George Frederick Branson was a larger than life character who livened up Cosgrove,
leaving behind him a splendid house and even more splendid legends.
He was born around 1855 in Southampton. Although it was widely believed that he had no connection with Cosgrove, there were several households by that name in the village and the Census for 1871 records George Frederick as a nephew of William Branson, visiting the cooper’s family at Bridge House at the age of 16.
In his mid-forties George Branson re-appeared in Cosgrove with a “sizeable fortune”. Stories abound as to how he came by this money, fascinating newspaper writers.
Wolverton Express 6th October 1972
‘WHEN COSGROVE LODGE WAS BRANSON’S FOLLY’
Mackenzie Hill Ltd., who have bought Cosgrove Lodge for a reputed £250,000, many think its 110 acre park has a future potentially rich in capital returns. But a glance at its history reveals a past rich in colour and controversy
Colour was in the form of one George Frederick Branson, a 19th century version of today’s football pools winner, who came into a fortune by luck and allegedly lost it through luxury, leaving Cosgrove Lodge as his only lasting achievement.
Controversy has surrounded the estate for generations, from gossip mongers speculating the naughty goings-on at the Branson’s Folly as the Lodge was originally called, to the opening of the gravel pits and later the leisure park with thousands of day trippers pouring through the village with cars and caravans.
It all started, as some locals still recall, with “Squire” Branson’s arrival at Cosgrove at the end of the 19th century. This is how the “Express” recorded the story in 1961.
“Dover’s boy, potman, barman he might have been but when he came to this small Northants village in 1898 he had quite a sizeable fortune.
“He had won the money on a sweepstake in an out-post of the British Empire some say Canada, others India, South Africa or even Australia. Anyhow this rotund, jovial man with a charming wife showed a sound business head.
“Before coming to Cosgrove he set part of his winnings to work, buying up public houses, improving them and selling them to breweries at a handsome profit.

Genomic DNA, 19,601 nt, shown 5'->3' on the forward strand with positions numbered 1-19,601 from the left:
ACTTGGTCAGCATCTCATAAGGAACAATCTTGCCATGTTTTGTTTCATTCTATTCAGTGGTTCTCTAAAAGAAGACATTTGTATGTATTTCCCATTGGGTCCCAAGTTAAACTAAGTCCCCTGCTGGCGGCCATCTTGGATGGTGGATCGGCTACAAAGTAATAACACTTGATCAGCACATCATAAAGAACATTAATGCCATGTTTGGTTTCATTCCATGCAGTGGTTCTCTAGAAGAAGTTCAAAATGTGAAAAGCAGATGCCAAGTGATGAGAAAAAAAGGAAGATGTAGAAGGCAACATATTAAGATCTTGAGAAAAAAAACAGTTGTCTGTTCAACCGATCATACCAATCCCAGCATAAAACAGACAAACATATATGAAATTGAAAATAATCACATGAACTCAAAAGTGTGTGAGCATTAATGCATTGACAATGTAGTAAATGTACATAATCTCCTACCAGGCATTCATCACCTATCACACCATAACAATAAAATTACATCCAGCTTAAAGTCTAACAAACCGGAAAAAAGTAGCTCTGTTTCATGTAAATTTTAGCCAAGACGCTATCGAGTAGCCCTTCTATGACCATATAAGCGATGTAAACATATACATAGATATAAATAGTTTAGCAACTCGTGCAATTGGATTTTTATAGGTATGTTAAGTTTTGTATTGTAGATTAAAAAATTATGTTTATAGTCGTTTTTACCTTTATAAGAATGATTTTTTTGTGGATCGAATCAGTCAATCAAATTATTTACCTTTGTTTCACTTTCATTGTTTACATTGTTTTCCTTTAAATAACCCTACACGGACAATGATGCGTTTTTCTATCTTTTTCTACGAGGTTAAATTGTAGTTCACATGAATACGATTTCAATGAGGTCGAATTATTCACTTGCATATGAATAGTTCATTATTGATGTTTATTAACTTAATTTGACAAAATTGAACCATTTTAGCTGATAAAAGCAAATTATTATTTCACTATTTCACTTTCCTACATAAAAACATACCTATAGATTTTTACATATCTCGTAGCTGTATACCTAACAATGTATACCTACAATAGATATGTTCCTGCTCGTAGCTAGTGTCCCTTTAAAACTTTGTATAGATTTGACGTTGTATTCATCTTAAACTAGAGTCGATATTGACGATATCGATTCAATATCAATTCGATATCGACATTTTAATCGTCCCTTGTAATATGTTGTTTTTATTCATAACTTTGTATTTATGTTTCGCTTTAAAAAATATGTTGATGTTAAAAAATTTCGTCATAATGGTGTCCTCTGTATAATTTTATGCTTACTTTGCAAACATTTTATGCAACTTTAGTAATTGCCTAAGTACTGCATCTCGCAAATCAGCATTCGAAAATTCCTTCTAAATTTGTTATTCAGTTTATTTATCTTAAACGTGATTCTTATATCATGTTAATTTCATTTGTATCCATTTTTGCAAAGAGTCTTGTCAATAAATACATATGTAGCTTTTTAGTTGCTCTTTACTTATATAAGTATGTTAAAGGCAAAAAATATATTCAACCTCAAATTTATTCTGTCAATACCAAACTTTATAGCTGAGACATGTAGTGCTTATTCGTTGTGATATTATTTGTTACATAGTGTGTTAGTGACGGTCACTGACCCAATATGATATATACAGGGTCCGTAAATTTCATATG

“It is a fact that Branson built the Lodge on the site of the former farmhouse in 1898 and he made sure people remembered him. His name was cut on a foundation stone near the front door. His initials stand boldly in stone over the porch, intertwined in the massive black iron gates and still be vaguely seen on some doorknobs.
“G.F.B. is carved over the fireplace and in the hall but the Bransons did not need the initials. People still talk of his fabulous extravagance, his generosity, his drinking and his all-night parties.
“Branson had a house in London and many were his rich friends he entertained at The Lodge with parties that set the village talking. Some people envious of his apparent wealth and contemptuous of his extravagance prophesied: ‘He’ll die a pauper’.
They may well have been right. About 10 years after making his home at Cosgrove, Branson left selling the house he had so splendidly built with all the best materials and returned to London. Some say he died a poor man.
“That may be so. But his monument is at Cosgrove in his house and in the memories of his misguided generosity.”
Some of these assertions can be proved by checking historical records.
Branson’s first marriage to Elizabeth Murrell was properly certified in 1884. He described himself as an engineer, living in Tottenham.
In 1886 Branson certainly owned a pub in East Ham, London He is recorded as a member of the Licensed Victuallers at the age of 31.
By the time he was 34 in 1889 George Frederick had been accepted by the Freemasons as a member of the Duke of Connaught Lodge in Camberwell.
He appears in the 1891 Census living in Kentish Town, married to Elizabeth Branson. He is also listed in the Post Office directory as the publican of the building in this picture, now gentrified and renamed:
However, things were not altogether smooth for Branson and his wife during this period. He appeared at Bow Street charged with fraud in connection with a bankruptcy in 1893, displaying a certain style and champagne taste!
London Evening Standard - Saturday 14 January 1893
BOW -STREET. William Ball, of the Golden Cross, Colnebrook, Bucks ; and George Frederick Branson, of the Fountain, 105, Lambeth-walk, appeared to summonses charging them with unlawfully conspiring together to defraud Ball's The allegations were to that six batches of property had not been disclosed in course of the bankruptcy. The first of these was a horse, trap, and harness. The second batch of property consisted of 37 cases of champagne. The third lot of property consisted of cigars, cigarettes, and wines to the value of 250L. In June last Branson went to see Ball and a quarrel appeared to have arisen over a cheque. Branson wrote to the Official Receiver stating that Ball was concealing property and had £800 worth of goods stowed away. He did it out of pique, and he had acted in conjunction with Ball in the concealment of the goods. The other lot of property were a hooded gig, a quantity of furniture and cases of spirits and jars.